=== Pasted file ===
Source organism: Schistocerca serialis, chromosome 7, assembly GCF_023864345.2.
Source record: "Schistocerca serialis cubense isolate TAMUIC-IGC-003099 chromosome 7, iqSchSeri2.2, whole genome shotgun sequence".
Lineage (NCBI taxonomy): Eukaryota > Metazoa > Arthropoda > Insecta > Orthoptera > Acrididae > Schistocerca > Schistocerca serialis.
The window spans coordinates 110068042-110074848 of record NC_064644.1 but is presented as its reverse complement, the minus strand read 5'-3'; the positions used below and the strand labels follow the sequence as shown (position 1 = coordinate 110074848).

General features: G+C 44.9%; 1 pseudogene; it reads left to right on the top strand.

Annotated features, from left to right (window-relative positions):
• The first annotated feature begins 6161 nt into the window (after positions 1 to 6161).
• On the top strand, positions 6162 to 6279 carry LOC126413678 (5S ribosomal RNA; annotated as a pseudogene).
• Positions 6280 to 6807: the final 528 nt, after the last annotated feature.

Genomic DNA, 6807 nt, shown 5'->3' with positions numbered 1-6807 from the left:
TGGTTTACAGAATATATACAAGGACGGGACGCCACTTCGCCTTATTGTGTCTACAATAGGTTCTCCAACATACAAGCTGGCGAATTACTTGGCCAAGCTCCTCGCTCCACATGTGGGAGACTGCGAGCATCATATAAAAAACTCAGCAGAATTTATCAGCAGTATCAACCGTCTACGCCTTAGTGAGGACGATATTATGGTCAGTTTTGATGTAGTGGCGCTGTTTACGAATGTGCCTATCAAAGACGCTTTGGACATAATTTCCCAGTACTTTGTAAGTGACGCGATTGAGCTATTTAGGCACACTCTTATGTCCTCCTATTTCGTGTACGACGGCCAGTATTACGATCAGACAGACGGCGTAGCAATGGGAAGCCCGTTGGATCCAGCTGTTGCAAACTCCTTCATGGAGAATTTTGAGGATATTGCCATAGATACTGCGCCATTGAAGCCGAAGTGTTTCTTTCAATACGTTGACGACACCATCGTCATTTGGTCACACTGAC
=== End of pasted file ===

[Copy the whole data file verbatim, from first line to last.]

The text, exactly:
Source organism: Schistocerca serialis, chromosome 7, assembly GCF_023864345.2.
Source record: "Schistocerca serialis cubense isolate TAMUIC-IGC-003099 chromosome 7, iqSchSeri2.2, whole genome shotgun sequence".
Lineage (NCBI taxonomy): Eukaryota > Metazoa > Arthropoda > Insecta > Orthoptera > Acrididae > Schistocerca > Schistocerca serialis.
The window spans coordinates 110068042-110074848 of record NC_064644.1 but is presented as its reverse complement, the minus strand read 5'-3'; the positions used below and the strand labels follow the sequence as shown (position 1 = coordinate 110074848).

General features: G+C 44.9%; 1 pseudogene; it reads left to right on the top strand.

Annotated features, from left to right (window-relative positions):
• The first annotated feature begins 6161 nt into the window (after positions 1 to 6161).
• On the top strand, positions 6162 to 6279 carry LOC126413678 (5S ribosomal RNA; annotated as a pseudogene).
• Positions 6280 to 6807: the final 528 nt, after the last annotated feature.

Genomic DNA, 6807 nt, shown 5'->3' with positions numbered 1-6807 from the left:
TGGTTTACAGAATATATACAAGGACGGGACGCCACTTCGCCTTATTGTGTCTACAATAGGTTCTCCAACATACAAGCTGGCGAATTACTTGGCCAAGCTCCTCGCTCCACATGTGGGAGACTGCGAGCATCATATAAAAAACTCAGCAGAATTTATCAGCAGTATCAACCGTCTACGCCTTAGTGAGGACGATATTATGGTCAGTTTTGATGTAGTGGCGCTGTTTACGAATGTGCCTATCAAAGACGCTTTGGACATAATTTCCCAGTACTTTGTAAGTGACGCGATTGAGCTATTTAGGCACACTCTTATGTCCTCCTATTTCGTGTACGACGGCCAGTATTACGATCAGACAGACGGCGTAGCAATGGGAAGCCCGTTGGATCCAGCTGTTGCAAACTCCTTCATGGAGAATTTTGAGGATATTGCCATAGATACTGCGCCATTGAAGCCGAAGTGTTTCTTTCAATACGTTGACGACACCATCGTCATTTGGTCACACTGAC